MrConsumer remembered that there had a been a high-value dollars-off coupon floating around the Internet, and sure enough he found it: $35 off a $300 or more purchase. When that was factored in, the price dropped to $774.99.

Sears had just begun offering free delivery for online customers, so that saved another $69.99.

Since Sears has been heavily promoting its “Shop Your Way” rewards program, MrConsumer checked the list of available coupons, and lo and behold found this way to get $50 back:

$50 back

And as Ron Popeil always says, “but wait, there’s more.” When it comes time to pay for the item, the question is whether to use a 2% cash back reward credit card, or use the Sears MasterCard. After assuring that the Sears card doubled the manufacturer’s warranty, thus adding an extra year of coverage for free, the choice was simple because:

sears

*MOUSE PRINT:

The footnote did not say “in-store only” so the offer should be good for an online purchase to save an extra 5%.

Lastly, knowing that websites like ebates.com and FatWallet.com offer cash back rebates when you shop using their links to merchants, MrConsumer checked how much they were giving back. Both were offering a generous six-percent rebate. Ca-ching.

All these savings are great in theory if you really get them. And that’s the problem. Other than getting the refrigerator for the $774.99 price after deducting the $35 coupon, no other savings were realized automatically as promised.

The extra 5% off for using the Sears card never materialized. Only after two calls to customer service, and then requesting a supervisor, did Sears provide a credit of $41.67. The 6% back from FatWallet didn’t get credited in full because Sears appears to have manipulated the sale price to be close to $200 below the actual sale price. That will be another fight. And the $50 back in points that were promised took two phone calls to get. It was, however, mouseprint that prevented this rebate from properly being added to MrConsumer’s order.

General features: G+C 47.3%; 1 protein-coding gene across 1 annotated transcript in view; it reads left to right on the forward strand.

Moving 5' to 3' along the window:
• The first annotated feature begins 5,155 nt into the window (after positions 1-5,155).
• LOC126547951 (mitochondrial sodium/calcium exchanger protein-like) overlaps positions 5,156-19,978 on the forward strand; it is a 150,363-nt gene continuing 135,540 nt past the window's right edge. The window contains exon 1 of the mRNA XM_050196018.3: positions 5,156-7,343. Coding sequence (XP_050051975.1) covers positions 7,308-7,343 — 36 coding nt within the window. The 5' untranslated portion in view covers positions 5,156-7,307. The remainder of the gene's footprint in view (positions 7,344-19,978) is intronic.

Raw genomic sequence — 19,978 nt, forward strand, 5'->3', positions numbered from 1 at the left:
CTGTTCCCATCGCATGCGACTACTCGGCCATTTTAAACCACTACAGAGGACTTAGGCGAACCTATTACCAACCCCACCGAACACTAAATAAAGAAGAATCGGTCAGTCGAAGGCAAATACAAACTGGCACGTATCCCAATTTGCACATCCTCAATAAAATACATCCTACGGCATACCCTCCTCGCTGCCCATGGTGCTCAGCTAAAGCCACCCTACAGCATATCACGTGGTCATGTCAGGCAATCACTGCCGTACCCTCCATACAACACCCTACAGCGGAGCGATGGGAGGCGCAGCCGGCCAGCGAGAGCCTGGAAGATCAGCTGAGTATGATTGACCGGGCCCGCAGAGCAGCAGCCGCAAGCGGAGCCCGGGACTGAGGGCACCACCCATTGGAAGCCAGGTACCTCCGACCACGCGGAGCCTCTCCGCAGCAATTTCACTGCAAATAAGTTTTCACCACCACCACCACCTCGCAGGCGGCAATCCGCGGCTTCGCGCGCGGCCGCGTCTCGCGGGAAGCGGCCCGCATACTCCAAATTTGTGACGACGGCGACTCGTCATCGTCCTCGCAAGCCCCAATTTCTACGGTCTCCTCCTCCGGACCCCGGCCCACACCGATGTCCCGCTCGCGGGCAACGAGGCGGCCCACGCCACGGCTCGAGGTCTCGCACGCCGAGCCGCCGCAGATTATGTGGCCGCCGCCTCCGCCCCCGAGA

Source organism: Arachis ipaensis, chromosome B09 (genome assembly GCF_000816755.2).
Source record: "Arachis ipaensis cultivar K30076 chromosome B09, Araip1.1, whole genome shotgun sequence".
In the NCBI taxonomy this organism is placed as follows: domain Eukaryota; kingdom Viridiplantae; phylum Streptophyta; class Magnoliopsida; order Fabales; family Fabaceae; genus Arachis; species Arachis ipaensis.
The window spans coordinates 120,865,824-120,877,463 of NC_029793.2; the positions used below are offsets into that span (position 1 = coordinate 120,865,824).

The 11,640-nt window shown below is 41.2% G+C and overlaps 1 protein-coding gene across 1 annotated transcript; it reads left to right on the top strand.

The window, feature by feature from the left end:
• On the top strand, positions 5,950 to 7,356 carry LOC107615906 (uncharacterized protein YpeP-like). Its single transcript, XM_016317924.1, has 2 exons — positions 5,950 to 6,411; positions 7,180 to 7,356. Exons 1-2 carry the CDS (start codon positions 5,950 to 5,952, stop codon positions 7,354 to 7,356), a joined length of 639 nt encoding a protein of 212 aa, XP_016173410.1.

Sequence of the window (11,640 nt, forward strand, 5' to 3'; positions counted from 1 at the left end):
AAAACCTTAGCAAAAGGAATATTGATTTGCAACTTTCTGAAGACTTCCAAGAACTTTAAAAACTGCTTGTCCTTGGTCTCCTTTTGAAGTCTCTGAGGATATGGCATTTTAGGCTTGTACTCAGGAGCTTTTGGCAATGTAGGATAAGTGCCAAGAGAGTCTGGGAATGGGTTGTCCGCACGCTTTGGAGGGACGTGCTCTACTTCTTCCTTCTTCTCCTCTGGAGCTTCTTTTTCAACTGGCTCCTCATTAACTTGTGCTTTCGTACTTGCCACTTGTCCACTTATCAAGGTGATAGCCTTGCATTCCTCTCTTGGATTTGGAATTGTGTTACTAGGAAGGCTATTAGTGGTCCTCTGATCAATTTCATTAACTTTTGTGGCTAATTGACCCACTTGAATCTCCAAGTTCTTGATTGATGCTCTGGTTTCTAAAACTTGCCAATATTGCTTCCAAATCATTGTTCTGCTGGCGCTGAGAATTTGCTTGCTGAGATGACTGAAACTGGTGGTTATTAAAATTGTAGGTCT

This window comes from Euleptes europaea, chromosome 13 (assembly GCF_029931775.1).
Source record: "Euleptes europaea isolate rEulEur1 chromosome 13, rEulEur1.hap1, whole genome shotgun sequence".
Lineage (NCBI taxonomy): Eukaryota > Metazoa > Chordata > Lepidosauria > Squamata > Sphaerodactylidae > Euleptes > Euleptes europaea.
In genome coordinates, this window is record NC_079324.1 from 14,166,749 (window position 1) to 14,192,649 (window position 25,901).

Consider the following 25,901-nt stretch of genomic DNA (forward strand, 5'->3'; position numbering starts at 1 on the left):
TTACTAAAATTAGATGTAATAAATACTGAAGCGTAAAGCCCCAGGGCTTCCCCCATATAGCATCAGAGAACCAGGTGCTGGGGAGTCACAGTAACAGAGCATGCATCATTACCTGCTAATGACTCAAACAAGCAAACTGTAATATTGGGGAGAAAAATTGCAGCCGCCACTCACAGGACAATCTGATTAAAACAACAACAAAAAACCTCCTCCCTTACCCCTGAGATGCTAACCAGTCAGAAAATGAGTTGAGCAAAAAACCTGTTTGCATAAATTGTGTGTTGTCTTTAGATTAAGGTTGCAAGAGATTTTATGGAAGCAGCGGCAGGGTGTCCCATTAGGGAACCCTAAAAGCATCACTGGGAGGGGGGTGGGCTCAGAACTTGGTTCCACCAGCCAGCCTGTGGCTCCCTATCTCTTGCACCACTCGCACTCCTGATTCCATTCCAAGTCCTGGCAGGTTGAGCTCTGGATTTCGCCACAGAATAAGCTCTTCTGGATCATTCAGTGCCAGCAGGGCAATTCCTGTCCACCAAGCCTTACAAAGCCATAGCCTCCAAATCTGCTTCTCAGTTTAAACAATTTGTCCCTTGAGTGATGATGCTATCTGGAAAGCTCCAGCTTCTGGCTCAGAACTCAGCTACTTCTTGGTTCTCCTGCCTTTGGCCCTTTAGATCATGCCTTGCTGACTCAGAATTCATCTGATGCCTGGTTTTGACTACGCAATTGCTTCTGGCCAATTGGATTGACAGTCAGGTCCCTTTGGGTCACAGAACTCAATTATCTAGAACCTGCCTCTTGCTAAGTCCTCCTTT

*MOUSE PRINT:

Shop Your Way

So despite electronically clipping the $50 in points coupon and adding it to one’s Shop Your Way account, Sears provides an additional fine print link that also has to be clicked to “apply” the coupon to your order. Who knew? And would most people catch that inconspicuous link?

Adding insult to injury, of course, two days after the sale was consummated, Sears offered a $50 off a $300 appliance purchase coupon. Under the Sears price adjustment policy, MrConsumer should get the extra $15 off (the difference between his $35 off coupon and this one). That only took two additional phone calls to square away.

So, to recount all the promised savings:

Discount off regular price:     $400.00
Online only discount:           $90.00
Online only free delivery:      $69.99
$50 off a $300 purchase coupon: $50.00
5% discount using Sears card:   $41.67
50,000 ($50) points credit:     $50.00
1% in regular points:           $7.75
6% FatWallet rebate:            $45.60
=======================================
Total savings:                  $755.01 

Is all this worth it, you ask? For veteran bargain hunters, it is all part of the game. For regular folks, few would have the patience to deal with all this detail, the problems, and the follow-up.

Finally, from the “too-good-to-be-true” department, only after MrConsumer made the purchase of the refrigerator, did he decide to check Consumer Reports’ ratings. Of the 74 side-by-side models tested, the sister model to his came in 73rd place. Grrrr.